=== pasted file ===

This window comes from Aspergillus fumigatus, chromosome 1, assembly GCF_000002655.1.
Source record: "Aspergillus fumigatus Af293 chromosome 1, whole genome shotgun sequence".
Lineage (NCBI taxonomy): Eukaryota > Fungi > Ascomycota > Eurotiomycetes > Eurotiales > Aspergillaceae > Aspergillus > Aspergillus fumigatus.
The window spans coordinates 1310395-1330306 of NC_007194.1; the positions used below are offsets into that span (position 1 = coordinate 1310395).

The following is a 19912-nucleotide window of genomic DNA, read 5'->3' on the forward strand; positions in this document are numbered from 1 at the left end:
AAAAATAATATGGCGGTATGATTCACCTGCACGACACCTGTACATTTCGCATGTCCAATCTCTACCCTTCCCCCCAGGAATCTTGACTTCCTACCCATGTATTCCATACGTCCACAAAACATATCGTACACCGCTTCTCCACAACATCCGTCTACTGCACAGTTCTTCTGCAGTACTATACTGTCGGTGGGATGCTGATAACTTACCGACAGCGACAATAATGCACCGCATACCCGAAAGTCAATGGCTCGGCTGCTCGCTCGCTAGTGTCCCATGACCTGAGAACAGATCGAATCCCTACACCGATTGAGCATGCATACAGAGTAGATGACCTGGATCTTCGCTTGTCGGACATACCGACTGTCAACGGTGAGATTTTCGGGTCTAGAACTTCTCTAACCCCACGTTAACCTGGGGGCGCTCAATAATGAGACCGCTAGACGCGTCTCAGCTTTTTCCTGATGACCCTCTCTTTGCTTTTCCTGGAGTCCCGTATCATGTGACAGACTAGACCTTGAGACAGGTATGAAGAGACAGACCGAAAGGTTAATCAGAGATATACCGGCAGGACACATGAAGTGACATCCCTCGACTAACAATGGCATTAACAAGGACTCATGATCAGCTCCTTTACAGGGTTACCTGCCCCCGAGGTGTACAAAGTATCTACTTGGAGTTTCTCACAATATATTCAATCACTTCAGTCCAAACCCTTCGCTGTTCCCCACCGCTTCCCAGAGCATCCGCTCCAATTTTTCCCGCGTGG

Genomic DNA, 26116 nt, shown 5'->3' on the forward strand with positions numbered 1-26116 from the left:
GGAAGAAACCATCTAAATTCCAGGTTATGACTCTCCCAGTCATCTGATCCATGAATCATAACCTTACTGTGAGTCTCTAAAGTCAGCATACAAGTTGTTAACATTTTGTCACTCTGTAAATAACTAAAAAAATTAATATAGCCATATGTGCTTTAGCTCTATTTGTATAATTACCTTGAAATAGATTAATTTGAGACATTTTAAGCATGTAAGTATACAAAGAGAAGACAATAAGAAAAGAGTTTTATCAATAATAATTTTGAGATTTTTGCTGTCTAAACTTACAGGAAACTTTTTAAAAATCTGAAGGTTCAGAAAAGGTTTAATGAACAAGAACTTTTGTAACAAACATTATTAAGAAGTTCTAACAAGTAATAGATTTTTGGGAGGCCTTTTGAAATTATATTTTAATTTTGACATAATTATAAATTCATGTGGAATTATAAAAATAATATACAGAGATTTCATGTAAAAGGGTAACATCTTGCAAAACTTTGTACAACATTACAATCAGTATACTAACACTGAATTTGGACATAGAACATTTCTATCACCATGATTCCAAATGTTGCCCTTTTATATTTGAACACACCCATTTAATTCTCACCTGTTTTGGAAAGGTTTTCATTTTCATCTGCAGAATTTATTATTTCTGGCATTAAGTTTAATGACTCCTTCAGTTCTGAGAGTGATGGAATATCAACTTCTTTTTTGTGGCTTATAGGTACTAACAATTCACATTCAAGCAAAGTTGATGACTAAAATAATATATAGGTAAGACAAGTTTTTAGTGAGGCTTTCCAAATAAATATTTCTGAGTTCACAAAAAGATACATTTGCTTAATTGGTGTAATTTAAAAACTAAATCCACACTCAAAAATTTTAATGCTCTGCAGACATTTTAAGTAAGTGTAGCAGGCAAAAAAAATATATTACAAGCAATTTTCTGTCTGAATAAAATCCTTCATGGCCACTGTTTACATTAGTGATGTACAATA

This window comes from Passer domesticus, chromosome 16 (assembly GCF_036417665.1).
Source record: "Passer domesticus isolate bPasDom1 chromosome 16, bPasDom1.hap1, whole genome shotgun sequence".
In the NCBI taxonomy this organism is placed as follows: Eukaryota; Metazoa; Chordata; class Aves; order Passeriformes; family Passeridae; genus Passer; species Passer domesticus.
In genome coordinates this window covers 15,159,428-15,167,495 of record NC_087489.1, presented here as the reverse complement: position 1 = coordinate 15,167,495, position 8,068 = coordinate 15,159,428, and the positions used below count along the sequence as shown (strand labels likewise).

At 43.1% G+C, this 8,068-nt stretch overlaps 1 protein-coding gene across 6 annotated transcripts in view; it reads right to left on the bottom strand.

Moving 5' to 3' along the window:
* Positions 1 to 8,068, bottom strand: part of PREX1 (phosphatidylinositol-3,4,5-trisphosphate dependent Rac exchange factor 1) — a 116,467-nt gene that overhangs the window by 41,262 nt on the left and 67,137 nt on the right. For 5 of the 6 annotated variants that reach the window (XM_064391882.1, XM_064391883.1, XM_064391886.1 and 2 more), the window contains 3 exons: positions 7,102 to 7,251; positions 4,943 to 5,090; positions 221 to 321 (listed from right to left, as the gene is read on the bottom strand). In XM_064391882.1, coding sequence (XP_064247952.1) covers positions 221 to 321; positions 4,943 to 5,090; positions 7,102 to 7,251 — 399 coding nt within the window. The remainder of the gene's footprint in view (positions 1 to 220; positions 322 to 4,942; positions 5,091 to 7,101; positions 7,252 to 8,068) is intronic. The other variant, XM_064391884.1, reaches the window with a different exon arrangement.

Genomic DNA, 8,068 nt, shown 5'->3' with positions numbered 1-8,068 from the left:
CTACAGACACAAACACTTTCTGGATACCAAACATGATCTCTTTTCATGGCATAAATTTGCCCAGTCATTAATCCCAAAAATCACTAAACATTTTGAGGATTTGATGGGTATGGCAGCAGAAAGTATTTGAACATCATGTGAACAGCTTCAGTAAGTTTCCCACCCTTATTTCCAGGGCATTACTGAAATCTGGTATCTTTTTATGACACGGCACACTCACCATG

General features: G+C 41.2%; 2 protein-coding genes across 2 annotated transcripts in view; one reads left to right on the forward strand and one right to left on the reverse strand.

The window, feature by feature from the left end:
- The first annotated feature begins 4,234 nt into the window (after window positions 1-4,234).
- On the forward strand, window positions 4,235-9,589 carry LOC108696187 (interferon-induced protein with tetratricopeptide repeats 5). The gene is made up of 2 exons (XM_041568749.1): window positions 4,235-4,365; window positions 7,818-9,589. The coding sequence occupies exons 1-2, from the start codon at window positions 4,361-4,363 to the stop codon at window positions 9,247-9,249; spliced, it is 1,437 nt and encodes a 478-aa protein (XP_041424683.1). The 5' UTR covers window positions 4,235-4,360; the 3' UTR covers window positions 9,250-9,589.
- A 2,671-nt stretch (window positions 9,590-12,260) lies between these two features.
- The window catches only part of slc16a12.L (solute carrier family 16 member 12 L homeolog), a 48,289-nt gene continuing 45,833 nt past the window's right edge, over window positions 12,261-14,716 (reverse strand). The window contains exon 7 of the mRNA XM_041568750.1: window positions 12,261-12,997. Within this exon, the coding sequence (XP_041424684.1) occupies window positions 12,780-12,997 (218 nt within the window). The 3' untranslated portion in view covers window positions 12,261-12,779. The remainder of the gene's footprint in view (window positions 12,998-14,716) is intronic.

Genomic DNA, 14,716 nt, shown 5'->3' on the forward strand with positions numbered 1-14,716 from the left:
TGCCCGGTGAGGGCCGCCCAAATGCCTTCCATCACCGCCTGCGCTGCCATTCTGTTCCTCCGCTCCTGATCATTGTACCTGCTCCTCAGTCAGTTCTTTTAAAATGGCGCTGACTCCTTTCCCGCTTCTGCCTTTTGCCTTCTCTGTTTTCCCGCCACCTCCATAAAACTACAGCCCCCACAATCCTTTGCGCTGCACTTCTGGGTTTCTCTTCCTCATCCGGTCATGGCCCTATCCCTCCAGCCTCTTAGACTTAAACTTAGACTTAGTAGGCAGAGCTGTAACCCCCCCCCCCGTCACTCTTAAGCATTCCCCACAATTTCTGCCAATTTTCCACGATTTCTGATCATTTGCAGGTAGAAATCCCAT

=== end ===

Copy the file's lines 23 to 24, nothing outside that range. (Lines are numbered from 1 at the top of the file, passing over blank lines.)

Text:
- The window catches only part of slc16a12.L (solute carrier family 16 member 12 L homeolog), a 48,289-nt gene continuing 45,833 nt past the window's right edge, over window positions 12,261-14,716 (reverse strand). The window contains exon 7 of the mRNA XM_041568750.1: window positions 12,261-12,997. Within this exon, the coding sequence (XP_041424684.1) occupies window positions 12,780-12,997 (218 nt within the window). The 3' untranslated portion in view covers window positions 12,261-12,779. The remainder of the gene's footprint in view (window positions 12,998-14,716) is intronic.

Genomic DNA, 14,716 nt, shown 5'->3' on the forward strand with positions numbered 1-14,716 from the left: